Educations Loud Voice
Educations Loud Voice – Or, When the Loudest Voice in the Room is Not a Credible Resource
Educations Loud Voice – The Paradox of Classroom Technology: Despite Proliferation and Access, Students Not Using Technology for Learning
Why is it that OUR Brightest Minds within Education, can’t see the Forest From the Trees?
AdvancED Research by Ludwig van Broekhuizen, Ph.D.
Governments, schools and systems as well as the philanthropic community have invested heavily in technology to keep up with the demands of 21st century learners. Even after years of huge public and private investments and the sheer number of technology-in-education initiatives (1:1 computing, e-Rate, P-TECH, STEM), one would think that students’ use of digital tools and technology for learning in K-12 settings would be ubiquitous. It is in fact the contrary. While the pervasive use of tablets, smartphones, laptops and digital education content is expanding around us, in the classroom, students are not actively using these technologies for learning—even within well-equipped classrooms where access is not the problem. AdvancED® research has found that examples of technology being put to use by students to strengthen learning are barely evident in classrooms today.
After conducting over 140,000 direct classroom observations in K-12 schools in the U.S. and across the globe, AdvancED has uncovered that there are still relatively few classrooms in which students’ use of digital tools and technology is a regular part of a student’s school experience.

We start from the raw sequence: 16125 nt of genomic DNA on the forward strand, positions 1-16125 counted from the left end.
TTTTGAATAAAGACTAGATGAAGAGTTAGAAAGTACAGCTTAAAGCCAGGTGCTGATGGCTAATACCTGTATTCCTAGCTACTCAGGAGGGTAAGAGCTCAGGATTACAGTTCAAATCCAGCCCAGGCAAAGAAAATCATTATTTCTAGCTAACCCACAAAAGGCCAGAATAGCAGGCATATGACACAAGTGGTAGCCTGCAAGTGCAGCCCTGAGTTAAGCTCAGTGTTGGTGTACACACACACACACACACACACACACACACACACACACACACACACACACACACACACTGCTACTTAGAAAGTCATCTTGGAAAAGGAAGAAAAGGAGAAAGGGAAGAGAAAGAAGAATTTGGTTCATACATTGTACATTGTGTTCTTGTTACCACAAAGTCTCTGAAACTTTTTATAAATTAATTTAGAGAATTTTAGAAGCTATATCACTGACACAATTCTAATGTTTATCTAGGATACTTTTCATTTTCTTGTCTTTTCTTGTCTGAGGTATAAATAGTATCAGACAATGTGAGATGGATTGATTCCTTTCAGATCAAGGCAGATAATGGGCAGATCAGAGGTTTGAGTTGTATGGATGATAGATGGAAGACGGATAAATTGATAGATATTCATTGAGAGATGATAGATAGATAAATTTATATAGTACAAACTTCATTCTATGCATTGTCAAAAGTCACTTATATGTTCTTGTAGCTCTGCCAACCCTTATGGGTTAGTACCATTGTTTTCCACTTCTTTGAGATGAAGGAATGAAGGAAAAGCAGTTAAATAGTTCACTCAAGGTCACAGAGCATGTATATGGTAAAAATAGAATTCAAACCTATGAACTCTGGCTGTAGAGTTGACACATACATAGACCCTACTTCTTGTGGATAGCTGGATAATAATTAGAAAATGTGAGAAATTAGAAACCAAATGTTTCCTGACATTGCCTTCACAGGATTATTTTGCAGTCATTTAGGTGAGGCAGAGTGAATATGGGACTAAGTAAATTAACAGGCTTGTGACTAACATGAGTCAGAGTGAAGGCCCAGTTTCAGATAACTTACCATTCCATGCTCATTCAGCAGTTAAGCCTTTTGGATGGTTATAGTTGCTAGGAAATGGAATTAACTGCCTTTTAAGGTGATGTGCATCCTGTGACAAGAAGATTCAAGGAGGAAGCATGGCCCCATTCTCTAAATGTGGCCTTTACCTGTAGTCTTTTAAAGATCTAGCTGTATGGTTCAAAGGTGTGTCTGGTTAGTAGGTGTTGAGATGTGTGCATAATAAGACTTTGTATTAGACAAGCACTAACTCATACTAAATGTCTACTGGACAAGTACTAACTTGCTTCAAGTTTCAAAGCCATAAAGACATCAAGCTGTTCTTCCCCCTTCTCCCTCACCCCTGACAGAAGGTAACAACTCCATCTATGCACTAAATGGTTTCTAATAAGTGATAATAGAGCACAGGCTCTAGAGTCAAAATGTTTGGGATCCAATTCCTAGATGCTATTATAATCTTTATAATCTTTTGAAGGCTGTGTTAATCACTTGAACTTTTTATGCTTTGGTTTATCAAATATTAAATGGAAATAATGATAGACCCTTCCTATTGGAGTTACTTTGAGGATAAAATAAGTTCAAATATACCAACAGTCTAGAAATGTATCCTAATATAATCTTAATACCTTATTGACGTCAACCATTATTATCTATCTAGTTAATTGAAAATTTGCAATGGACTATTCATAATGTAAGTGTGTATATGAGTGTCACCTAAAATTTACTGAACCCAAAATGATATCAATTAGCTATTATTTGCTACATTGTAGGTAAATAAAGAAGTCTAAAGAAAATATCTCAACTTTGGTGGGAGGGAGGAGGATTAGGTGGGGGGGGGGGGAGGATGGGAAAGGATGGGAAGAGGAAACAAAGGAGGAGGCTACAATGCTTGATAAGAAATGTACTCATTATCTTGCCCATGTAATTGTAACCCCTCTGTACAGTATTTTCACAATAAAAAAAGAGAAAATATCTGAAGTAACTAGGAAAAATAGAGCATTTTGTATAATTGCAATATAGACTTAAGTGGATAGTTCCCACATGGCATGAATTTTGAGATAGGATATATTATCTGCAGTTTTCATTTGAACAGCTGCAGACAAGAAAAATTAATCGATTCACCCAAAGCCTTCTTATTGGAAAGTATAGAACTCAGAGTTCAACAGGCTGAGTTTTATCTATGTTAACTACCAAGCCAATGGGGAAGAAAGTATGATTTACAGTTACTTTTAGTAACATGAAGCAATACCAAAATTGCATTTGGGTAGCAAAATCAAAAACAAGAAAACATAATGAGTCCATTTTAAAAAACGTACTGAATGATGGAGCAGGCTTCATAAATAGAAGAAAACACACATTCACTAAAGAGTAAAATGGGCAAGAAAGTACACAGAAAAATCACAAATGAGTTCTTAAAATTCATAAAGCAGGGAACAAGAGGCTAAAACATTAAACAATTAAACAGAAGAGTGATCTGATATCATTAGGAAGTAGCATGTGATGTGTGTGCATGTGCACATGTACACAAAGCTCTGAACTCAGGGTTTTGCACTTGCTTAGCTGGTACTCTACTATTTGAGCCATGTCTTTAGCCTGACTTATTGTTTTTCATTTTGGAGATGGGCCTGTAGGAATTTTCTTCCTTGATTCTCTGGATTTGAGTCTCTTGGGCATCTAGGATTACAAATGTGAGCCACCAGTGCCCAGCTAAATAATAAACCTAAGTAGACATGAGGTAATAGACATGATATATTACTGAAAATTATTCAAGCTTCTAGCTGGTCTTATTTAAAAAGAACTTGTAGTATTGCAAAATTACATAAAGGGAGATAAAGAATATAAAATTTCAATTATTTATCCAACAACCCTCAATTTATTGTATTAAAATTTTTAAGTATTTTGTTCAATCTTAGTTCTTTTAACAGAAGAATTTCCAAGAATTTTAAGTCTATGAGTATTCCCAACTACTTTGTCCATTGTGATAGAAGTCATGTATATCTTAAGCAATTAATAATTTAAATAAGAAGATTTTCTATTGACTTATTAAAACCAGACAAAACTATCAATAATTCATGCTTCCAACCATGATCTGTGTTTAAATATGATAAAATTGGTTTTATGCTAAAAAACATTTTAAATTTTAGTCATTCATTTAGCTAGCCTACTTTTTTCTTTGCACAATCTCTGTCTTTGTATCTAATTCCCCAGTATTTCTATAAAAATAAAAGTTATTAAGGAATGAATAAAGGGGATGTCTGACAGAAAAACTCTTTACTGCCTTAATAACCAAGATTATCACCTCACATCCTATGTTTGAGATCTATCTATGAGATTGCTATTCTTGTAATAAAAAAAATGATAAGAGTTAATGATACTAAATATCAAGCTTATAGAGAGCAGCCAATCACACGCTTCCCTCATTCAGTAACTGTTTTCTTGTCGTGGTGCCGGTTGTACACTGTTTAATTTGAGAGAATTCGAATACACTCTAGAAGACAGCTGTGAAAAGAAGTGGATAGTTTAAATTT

Do Students Actually Use Technology for Learning In Classrooms?
Learners’ use of digital tools and other technology to support their learning in our K-12 systems continues to be sporadic and often not observed despite the proliferation of use outside of school. Based on an analysis of three years of direct classroom observations in K-12 schools across 39 states and 11 countries, AdvancED found there are still relatively few classrooms in which the use of digital tools and technology is a regular part of a student’s school experience. In more than half (52.7 percent) of classrooms direct observations show no evidence students are using technology to gather, evaluate, or use information for learning; two-thirds of classrooms show no evidence of students using technology to solve problems, conduct research, or to work collaboratively….
The Paradox of Classroom Technology: Despite Proliferation and Access, Students Not Using Technology for Learning